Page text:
Tuesday, 8 January 2013

Top 102 Albums. No 70 Dare

Top 102 Albums. No 70
Dare - The Human League

When David Bowie called The Human League 'the future of pop music' I don't think he envisaged Dare. At the time the League were at the arty side of the music spectrum and included Martyn Ware and Ian Craig Marsh, who created their own slices of pop history with Heaven 17 and the British Electric Foundation.
Indeed Ware and Craig Marsh were seen as the creative core of the band and my memory is that there was a lot more excitement about what they would do than about what Phil Oakey and Philip Adrian Wright would do. Wright's role in the original League had been as director of visuals rather than musician. And much was made of Phil Oakey's own visuals, mainly his haircuts. But determination and ambition can take you a long way, if you dare.

The split, as reported in Smash Hits.
Thanks to Like Punk Never Happened
When Oakey recruited two schoolgirls who he found in a nightclub there were many predictions that it would all end in tears, perhaps tears of laughter but they were quickly proven wrong. An alliance with producer Martin Rushent and the addition of two further musicians including Jo Callis from The Rezillos created the classic line up which would produce the pop monster that was Dare.

I remember all this from the pages of Smash Hits, which I had on order at the local newsagents at the time. I've retrieved copies of the story from the wonderful Like Punk Never Happened which is building an archive of the golden era of Smash Hits fortnight by fortnight, thirty years after the original publication date.

The New League with some new members prepare for tour.
Thanks to Like Punk Never Happened
Anyway, to cut to the quick, after a few singles the all new Human League were prepared to release Dare and the growing success of the singles meant that the record company was behind it. When the record company went against the band's wishes and released the 'weakest' track off the album as a single pop history was created. "Don't You Want Me?" sang Phil to one of the two schoolgirls he had taken from the dance floor to the stage. It's like Simon Cowell being rejected by one of his X-Factor puppets. Surely a remake is due.

Although I don't think anyone would call it a weak track now, it does not overwhelm the album. Other tracks are as good, if not better, although Don't You Want Me? is the only one I've sang at Karaoke.

The album opens with The Things That Dreams Are Made Of, which acts as a manifesto for the album.

Take a lift to the top of the Empire State
Take a drive across the Golden Gate
March, march, march across Red Square
Do all the things you've ever dared
It also includes a shout out for The Ramones, not what you'd expect from an electronic band.

There is a real sense of the ordinariness of life in many of the songs, creating a world which could be embraced by the many, in the best way. Even their 'dreams' are laced with the ordinariness of life.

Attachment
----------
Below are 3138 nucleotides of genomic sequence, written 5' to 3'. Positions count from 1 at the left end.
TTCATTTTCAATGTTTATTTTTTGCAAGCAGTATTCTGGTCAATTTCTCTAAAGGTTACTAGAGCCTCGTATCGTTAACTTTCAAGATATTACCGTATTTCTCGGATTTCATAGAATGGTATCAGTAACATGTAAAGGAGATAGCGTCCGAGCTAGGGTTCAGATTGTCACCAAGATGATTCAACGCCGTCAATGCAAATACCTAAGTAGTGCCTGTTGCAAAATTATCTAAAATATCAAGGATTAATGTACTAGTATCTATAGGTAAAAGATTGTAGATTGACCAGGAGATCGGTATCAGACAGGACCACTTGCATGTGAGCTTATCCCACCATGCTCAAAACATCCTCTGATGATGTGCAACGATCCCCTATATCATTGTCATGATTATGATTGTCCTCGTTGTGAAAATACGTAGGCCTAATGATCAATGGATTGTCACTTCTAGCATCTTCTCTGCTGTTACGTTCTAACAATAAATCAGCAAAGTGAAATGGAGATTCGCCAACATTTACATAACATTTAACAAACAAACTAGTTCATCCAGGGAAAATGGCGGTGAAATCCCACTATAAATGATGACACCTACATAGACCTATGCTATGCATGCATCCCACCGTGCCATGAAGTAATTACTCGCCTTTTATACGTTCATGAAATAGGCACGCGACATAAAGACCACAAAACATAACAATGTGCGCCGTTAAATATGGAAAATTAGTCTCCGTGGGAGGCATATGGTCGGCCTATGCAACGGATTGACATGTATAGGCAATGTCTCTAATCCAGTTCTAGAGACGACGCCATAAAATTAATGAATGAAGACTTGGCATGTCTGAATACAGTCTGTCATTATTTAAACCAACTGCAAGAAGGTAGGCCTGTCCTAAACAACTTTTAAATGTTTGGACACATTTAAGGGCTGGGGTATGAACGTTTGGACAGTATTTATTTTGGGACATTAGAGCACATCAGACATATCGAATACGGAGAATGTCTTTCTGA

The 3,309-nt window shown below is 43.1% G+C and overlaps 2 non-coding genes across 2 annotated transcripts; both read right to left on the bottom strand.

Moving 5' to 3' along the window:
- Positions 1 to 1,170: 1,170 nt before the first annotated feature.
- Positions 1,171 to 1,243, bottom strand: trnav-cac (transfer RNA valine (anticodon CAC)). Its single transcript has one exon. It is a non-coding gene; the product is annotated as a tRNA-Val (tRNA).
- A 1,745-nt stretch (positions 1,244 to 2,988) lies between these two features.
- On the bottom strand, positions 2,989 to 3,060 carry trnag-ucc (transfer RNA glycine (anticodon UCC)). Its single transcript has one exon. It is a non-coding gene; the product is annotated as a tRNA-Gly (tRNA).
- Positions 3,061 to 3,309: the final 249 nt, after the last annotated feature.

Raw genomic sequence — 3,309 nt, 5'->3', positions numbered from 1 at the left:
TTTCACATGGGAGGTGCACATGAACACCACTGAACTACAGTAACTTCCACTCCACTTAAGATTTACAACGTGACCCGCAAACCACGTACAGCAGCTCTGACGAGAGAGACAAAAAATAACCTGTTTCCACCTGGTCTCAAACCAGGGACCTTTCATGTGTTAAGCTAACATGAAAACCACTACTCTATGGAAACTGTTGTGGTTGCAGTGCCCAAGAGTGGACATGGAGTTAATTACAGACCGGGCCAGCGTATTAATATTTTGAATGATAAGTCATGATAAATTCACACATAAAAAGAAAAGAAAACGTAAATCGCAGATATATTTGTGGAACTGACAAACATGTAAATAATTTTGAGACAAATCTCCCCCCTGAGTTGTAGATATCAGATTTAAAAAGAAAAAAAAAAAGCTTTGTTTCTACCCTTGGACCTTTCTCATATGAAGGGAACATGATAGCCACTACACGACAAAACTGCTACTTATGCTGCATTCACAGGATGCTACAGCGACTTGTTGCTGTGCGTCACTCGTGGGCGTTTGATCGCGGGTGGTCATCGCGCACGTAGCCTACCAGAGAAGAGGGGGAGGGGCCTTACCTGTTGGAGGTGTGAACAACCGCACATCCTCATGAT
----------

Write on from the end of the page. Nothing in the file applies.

Everybody needs love and adventure
Everybody needs cash to spend
Everybody needs love and affection
Everybody needs 2 or 3 friends

Their pop success, and that of their ex-band mates, and ABC and Cabaret Voltaire made Sheffield a Motown for the eighties, a hotbed of pop music which captured the pulse of the times and crossed the divide between the cool kids and the masses. I love this album and I hope you do too.


  1. this was all so unbelievably glamourous and excting to someone growing up in a grey market town in the fens

  2. Seemed pretty glamorous from a crumbling seaside town on the Irish Sea also. Although it always felt like it had been made by people who came from a grim enough background. The glamour and aspiration always seems grounded in real life. But all infused with cinematic drama.

  3. I used to hang around Sheffield's Limit Club in the late 70s.
    And it was grim, but glorious. Lots of other students, lots of nurses, fights (and feigning), lots of booze (me), drugs (not me), all to a post punk soundtrack that was as exiting as it was unlistenable. Oakey used to strut the dance floor in his big heels and bigger hair and occasionally would perform his early HL synth pop. Nobody listened. Things changed quickly of course. He was the kind of New Romantic who said 'fook' every other word. I loved the fact that he obviously slapped his make up on without the aid of a mirror. You wouldn't mix it with Phil...

    1. Again with the envy. Wherever it was, you were. You are the Zelig of my blog. Swapping curses with the Human League, teaching Wilko how to strut, husking corn with John Lee Hooker, giving Bob Dylan motorcycle lessons....

  4. I have photographic evidence...
    You're wrong about Dylan's lessons; it was singing and (funnily enough) my charm school that he attended in 1966...
    FYI: I was also at the famous Limit Police gig where there were 6 of us in the crowd and Sting introduced the audience to the band.
    Also at Headingly on THAT day for Botham's ashes.
    That's it for Zelig moments, although I reserve the right to have my memory jogged.
    Go on! I dare you...